COVID-19 survivors who can be cured can experience many symptoms, which are mostly related to the circulatory system and respiratory system. What diseases should be of concern and what should we do when we notice them? Scientists answered these questions in the Science Against Epidemic Initiative.
The coronavirus is wreaking havoc in the human body, and symptoms associated with the disease can persist for months. The disease is different in each person, which makes it difficult to identify all possible complications. This is why many convalescents are concerned about their health. Patients wonder if infection caused by SARS-CoV-2 could lead to permanent changes in the body. Scientists, under the Science Against Pandemic initiative, have created a brief guide for convalescent children, in which they answer many of the doubts: what symptoms to look for.
- High or low heart rate and pressure levels
- Chronic chest pain
- frequent headache
- Brain Fog and Sleep Disorders
- skin problems
- Tests that therapists should do
- Convalescence: The Four Most Important Behavioral Factors
High or low heart rate and pressure levels
According to scientists, the most dangerous thing for convalescence is taking the drugs themselves. The use of drugs must be agreed with the doctor. Scientists warn that such a procedure may be harmful to health. Medical experts from the Pandemic Initiative note that long-term post-COVID symptoms usually include Respiratory and circulatory system. For this reason, convalescent patients should have regular tests of their heart rate, blood pressure and respiratory rate. Both too low and too high parameters should be worrisome.
Normal systolic blood pressure should be 120-129 mmHg and diastolic blood pressure 80-84 mmHg. The normal resting heart rate is 60-75 beats per minute. The resting respiratory rate for adults should be 12-17 breaths per minute. Any deviation from the norm should prompt us to contact a doctor.
Chronic chest pain
Chest pain can be a result of COVID-19. is the reason Disturbances in the work of the heart and lungs. These organs take weeks to fully recover. If the pain interferes with normal functioning, contact your doctor. In many cases, it will be necessary to undergo diagnostic tests (for example, an X-ray or a CT scan of the chest).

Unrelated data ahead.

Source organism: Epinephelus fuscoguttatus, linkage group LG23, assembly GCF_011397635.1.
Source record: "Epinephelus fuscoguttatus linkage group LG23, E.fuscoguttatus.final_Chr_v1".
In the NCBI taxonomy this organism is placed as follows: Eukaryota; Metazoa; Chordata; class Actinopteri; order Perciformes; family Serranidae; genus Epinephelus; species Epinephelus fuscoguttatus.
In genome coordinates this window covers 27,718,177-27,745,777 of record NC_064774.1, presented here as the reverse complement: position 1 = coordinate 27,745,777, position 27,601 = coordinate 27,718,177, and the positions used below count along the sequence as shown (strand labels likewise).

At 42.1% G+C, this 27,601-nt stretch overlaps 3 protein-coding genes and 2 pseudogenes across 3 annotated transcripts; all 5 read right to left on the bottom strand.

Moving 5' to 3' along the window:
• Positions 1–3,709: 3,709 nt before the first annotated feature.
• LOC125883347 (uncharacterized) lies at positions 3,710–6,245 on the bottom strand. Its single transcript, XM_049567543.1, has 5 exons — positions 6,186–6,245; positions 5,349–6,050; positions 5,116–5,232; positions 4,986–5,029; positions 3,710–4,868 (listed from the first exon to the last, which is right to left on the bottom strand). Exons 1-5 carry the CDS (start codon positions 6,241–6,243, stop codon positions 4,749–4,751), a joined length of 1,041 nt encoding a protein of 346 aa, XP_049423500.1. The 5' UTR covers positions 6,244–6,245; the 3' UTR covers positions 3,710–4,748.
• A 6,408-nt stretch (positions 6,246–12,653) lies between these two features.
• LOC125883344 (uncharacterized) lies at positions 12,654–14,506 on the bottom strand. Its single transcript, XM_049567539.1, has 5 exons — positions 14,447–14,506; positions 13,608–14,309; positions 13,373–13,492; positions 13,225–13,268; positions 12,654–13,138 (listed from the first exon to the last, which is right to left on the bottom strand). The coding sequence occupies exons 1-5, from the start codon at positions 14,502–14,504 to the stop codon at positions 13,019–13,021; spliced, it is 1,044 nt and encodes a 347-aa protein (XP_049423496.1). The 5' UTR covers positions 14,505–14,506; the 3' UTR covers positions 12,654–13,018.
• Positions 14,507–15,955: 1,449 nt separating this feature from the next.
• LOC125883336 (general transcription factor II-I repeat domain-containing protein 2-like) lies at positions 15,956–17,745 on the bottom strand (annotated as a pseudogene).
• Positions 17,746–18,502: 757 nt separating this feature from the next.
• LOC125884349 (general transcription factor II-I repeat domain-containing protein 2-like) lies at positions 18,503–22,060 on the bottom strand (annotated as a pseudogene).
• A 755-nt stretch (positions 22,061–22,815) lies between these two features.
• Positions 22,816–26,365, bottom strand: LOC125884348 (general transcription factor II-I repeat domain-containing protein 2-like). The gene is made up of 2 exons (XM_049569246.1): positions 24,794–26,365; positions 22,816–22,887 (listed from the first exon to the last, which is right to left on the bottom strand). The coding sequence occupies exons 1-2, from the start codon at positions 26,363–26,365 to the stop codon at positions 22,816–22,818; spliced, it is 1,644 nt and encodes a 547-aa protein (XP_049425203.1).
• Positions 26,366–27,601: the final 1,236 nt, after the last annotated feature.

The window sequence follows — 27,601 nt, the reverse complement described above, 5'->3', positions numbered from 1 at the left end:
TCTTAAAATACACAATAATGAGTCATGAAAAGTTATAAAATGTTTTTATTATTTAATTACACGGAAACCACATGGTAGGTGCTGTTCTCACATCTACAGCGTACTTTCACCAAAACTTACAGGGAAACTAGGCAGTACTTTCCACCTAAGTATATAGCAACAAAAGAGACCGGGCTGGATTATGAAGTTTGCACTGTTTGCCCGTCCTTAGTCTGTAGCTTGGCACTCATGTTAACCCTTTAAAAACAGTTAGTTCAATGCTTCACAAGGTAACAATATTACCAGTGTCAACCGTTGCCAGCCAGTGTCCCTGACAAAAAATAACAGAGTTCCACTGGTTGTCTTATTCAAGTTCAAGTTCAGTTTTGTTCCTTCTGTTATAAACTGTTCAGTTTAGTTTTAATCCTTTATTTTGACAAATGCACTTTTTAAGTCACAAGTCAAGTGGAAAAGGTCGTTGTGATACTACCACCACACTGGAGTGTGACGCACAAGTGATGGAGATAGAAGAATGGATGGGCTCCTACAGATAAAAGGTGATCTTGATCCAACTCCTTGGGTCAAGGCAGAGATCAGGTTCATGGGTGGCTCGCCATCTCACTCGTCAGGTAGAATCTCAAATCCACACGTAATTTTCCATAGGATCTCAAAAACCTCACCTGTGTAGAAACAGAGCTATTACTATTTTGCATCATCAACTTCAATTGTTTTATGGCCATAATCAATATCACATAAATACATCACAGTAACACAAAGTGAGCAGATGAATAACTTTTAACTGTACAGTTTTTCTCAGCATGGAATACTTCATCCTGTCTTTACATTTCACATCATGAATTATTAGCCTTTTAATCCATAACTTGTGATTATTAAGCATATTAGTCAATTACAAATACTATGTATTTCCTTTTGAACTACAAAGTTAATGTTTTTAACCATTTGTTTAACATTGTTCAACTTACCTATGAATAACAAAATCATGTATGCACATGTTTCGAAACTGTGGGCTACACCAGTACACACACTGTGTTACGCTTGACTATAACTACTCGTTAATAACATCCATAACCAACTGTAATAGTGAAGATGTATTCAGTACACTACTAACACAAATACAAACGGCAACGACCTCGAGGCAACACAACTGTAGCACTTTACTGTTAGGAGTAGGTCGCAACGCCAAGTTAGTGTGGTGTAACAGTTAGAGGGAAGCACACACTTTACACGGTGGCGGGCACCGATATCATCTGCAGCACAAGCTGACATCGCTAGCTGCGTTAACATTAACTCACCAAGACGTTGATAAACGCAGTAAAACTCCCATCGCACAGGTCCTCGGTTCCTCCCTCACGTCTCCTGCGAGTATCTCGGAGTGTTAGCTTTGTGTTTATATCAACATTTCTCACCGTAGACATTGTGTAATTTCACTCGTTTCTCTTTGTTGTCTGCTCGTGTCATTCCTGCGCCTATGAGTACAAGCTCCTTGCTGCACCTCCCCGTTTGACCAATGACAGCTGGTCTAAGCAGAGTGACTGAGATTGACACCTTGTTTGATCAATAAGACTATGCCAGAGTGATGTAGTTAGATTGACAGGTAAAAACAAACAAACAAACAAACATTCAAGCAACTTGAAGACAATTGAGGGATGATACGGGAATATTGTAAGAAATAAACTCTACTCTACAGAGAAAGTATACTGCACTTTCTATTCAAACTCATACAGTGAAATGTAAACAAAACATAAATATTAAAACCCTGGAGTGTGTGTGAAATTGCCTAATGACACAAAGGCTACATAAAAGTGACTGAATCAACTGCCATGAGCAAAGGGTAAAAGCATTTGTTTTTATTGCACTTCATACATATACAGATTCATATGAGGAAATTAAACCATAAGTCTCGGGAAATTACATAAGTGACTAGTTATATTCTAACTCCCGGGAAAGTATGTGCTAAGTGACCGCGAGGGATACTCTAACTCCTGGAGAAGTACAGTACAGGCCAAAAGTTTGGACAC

Headaches can attack convalescents long after the disease is over. To alleviate this, it is helpful to change your daily habits. As experts write: headache is a very nonspecific symptom – which means that it can be caused by many different factors. If it appears in the post-COVID-19 period, first take care of a healthy lifestyle, proper sleep and hydration. Also check your blood pressure. If there is no improvement, see your doctor.
Brain Fog and Sleep Disorders
Some therapists struggle with so-called Brain fog. To prevent this, one should drink as much fluid as possible, avoid alcohol consumption, provide adequate sleep for the body … Unfortunately, this is not always possible, convalescents report sleep problems quite often. It relates to difficulty falling asleep and frequent night awakenings. In some patients, these symptoms may persist for up to six months. This type of pathology should be consulted with a neurologist or psychiatrist.
Some people experience exacerbation of mental disorders after infection with the Corona virus. Patients may experience worsening depression or panic attacks. Scientists recommend not to underestimate the symptoms of the psyche: if you encounter a similar problem, contact a psychologist and / or psychiatrist.
While recovering, the weakened skin may develop a rash, allergy, or other lesions. Hair loss is often observed in recovery periods.
The research that therapists should do
Patients who have contracted COVID-19 should monitor their health. Research worth doing includes blood counts, lipid metabolism (total cholesterol, HDL, LDL, triglycerides), glucose, D-dimer, creatinine, C-reactive protein (CRP), liver enzymes (AST, ALT, GGT) and vitamin D. .
Convalescence: The Four Most Important Behavioral Factors
Medical experts emphasize that in all chronic diseases and during the recovery period, it is called behavioral factors. In the case of COVID-19, there are four. here they are:
- Proper Diet – Balanced meals are the best way to help your body regain its full strength. According to the authors of the guide, you should eat at least 0.5 kg of vegetables and fruits every day, and the diet should be as varied as possible.
- Reducing alcohol consumption – an excessive amount of alcohol interferes with the normal processes in the body, delaying the recovery period. After contracting COVID-19, you should completely eliminate alcohol consumption if you feel unwell.
- Quit smoking – Smoking after infection with the Corona virus is especially harmful to your health. The lungs and heart are still very stressed after illness, and cigarettes put additional pressure on these organs.
- Exercise – Regular exercise helps stimulate the cardiovascular system, which affects our immunity. If you’re not used to being active, start with low-intensity exercises.
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